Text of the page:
11.10.12

Rosewater and sour cherry cheesecake


I don't know why I've never made cheesecakes before. I'm sure you'll agree that the combination of tangy cream cheese, sour fruits and a rich biscuit base create nothing less than a symphony in the mouth. On my recent trip back to Auckland, I was pleasantly surprised by the new bakeries and cafes that have popped up around town. One that I have been raving about to everyone I've met ever since is "Little Bird Organics" on New North Road. They like to call themselves an "unbakery" because not only is everything in the cafe organic, it is also completely raw! I have to be honest, at the beginning, I was a little cynical. Just how can you have a raw bakery? Even the concept is oxymoronic! So of course I made the trip out to Kingsland to taste test their creations and feed my curiosity. I purchased some delicious coconut macaroons, some organic white tea and a raspberry mini cheesecake. The mini cake was the triumph of the day as it reminded me of how simple and delicious cheesecakes can be. The experience has been playing so much in my mind ever since, that I knew I had to try to make my own when I got back to Paris. 

I then remembered that Natalie Smith had asked me to base a cake on another object after I had done the "candle cake" for Curio Noir for the Simon James Design blog. My muse this time is the bow ring by London-based fine jewelry designer Jessica McCormack. I tried to think about the kind of flavors that can be associated with diamond rings, and couldn't really come up with anything that wasn't so farfetched. So I did a little research and found out that these bow rings were inspired by the 1983 collection by French fashion house YSL.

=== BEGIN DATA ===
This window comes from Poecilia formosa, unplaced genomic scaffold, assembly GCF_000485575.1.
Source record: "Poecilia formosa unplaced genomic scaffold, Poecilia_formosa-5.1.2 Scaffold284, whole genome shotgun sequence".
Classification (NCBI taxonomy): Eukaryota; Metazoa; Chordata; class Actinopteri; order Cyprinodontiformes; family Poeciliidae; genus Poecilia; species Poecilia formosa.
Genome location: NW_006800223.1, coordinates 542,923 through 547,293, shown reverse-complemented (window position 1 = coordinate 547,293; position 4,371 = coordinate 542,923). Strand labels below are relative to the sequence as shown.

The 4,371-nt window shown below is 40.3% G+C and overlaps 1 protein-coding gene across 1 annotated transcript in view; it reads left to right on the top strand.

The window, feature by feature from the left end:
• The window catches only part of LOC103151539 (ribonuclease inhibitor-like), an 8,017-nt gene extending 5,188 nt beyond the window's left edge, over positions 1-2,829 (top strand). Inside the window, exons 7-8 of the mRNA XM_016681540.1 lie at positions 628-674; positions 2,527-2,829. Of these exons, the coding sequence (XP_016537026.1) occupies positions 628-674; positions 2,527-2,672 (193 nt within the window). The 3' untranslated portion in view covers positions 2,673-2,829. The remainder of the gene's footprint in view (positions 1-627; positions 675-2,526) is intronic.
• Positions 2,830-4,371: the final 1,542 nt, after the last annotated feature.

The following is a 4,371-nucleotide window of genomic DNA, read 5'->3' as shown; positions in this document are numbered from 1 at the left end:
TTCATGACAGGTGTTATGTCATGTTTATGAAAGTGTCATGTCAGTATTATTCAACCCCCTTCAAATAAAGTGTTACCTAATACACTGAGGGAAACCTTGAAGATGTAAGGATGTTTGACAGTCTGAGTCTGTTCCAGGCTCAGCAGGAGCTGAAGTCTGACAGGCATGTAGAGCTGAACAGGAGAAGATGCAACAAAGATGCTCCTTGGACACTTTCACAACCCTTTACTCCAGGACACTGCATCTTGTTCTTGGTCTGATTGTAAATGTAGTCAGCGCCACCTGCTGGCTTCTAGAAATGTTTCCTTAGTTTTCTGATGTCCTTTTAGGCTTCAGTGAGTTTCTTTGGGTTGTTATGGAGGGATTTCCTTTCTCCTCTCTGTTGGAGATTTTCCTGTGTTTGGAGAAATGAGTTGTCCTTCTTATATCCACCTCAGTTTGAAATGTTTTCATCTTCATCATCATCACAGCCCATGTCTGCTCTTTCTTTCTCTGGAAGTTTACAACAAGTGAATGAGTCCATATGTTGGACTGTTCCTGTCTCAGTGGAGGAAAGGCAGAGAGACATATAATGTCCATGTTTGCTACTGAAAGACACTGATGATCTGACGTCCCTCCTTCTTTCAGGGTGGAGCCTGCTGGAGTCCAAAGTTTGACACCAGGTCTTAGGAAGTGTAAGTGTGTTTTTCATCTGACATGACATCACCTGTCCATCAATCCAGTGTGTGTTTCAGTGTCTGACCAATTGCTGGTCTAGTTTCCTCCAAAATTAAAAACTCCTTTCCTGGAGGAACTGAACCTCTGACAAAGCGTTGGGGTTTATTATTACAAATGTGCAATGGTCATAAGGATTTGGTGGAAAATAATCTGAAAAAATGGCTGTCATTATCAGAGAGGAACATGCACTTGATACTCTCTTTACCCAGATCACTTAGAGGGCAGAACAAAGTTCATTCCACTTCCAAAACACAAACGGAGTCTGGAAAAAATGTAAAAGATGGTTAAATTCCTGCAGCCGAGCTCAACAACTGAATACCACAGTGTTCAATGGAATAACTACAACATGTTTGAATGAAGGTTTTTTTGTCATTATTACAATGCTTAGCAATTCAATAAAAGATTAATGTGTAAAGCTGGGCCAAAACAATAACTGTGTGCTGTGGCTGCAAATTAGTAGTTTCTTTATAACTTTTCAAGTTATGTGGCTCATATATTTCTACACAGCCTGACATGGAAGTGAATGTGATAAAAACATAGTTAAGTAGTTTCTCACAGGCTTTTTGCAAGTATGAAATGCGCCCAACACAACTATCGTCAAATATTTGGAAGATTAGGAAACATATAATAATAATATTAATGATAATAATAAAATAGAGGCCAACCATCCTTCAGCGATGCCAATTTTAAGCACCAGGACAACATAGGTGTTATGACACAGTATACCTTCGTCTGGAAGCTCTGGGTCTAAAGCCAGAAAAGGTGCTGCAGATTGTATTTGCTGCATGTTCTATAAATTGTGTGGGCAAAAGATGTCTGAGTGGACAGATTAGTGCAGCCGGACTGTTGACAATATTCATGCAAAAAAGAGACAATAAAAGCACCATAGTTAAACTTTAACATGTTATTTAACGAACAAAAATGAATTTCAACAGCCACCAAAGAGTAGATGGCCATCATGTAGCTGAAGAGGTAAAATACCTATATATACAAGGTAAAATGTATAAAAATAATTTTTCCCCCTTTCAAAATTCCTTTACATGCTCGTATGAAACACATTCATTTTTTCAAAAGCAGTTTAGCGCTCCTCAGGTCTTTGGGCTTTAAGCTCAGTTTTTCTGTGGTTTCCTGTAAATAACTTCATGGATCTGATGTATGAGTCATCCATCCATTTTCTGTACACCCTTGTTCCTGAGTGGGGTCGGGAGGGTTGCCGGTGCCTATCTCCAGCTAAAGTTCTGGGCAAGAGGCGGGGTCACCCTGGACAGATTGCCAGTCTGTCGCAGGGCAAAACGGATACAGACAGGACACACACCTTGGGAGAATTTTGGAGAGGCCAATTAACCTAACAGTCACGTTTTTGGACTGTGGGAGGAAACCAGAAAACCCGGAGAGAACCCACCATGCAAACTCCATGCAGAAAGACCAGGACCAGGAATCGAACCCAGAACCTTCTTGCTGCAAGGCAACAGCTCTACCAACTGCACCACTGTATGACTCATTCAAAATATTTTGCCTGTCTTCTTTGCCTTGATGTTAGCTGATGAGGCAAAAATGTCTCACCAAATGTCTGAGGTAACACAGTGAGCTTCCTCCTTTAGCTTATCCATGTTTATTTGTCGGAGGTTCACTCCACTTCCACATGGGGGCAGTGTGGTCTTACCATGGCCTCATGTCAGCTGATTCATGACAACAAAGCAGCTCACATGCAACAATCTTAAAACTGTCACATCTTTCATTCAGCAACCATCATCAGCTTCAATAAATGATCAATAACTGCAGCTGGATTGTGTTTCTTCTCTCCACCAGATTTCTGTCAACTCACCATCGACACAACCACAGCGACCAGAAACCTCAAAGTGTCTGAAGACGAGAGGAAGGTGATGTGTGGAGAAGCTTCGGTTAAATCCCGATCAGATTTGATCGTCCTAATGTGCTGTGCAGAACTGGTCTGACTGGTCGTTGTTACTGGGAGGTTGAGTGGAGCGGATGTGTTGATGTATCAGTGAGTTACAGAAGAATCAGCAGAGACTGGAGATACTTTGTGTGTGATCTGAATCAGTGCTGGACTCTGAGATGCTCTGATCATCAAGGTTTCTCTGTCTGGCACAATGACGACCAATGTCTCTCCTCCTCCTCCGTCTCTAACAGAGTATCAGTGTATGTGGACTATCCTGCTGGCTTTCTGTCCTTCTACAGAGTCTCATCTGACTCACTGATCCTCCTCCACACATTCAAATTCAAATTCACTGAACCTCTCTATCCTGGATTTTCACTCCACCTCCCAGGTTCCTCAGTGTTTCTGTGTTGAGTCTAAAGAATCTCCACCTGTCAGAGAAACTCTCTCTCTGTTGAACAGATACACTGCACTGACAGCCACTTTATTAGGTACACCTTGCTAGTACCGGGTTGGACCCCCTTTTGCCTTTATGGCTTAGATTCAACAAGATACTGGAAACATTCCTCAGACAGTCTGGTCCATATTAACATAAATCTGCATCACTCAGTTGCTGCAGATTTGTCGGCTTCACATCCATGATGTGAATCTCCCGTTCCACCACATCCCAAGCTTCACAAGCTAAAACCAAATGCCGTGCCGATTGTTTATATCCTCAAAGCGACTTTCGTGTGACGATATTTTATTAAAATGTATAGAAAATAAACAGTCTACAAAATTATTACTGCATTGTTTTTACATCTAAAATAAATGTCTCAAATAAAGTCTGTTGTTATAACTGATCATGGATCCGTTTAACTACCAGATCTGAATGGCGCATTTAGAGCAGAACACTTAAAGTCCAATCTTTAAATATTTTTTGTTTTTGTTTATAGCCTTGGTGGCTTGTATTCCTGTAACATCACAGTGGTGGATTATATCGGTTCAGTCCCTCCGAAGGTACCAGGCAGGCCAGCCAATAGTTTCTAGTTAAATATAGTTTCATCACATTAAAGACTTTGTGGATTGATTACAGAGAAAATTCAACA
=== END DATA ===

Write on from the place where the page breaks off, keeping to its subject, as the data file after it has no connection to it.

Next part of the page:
The dresses featured huge pink bows which combined playful femininity and classic symbolism. So from this, a flavor profile slowly started to come together.


I knew I wanted to use rosewater to symbolize the classic and romantic nuances of the ring's design. I paired it with a compote of French sour cherries "Griottines" - a very traditional french ingredient, which will emphasize the origins of the ring's muse YSL. For the base, I used girly pink ladyfinger biscuits from "Massion Fossier" called "Biscuits Roses de Reims" which I ground up into a fine powder. I moulded the whole thing in an adorable bow-shaped PVC cake mould. For the decoration, I went with a simple rose petal and a sugar diamond to give it a bit of regal quality. 


Mini cheesecakes and mini "Biscuits Roses de Reims"

I think this cake would be perfect served in a wedding banquet, especially if the bride herself was wearing the ring that the cake is based on. Don't you think it'd be a great idea for the guests to be able to experience the piece of jewelry that holds a special significance to the happy couple? I think I may be onto something here.

So here's the recipe. You can use any cake moulds for this cheesecake. This recipe will make 6 mini cakes or a 6 or 7 inch round cake.


Rosewater and Sour Cherry Cheesecakes

Sour cherry (griottines) compote
300 g fresh/frozen cherries
45 g sugar
a squeeze of lemon juice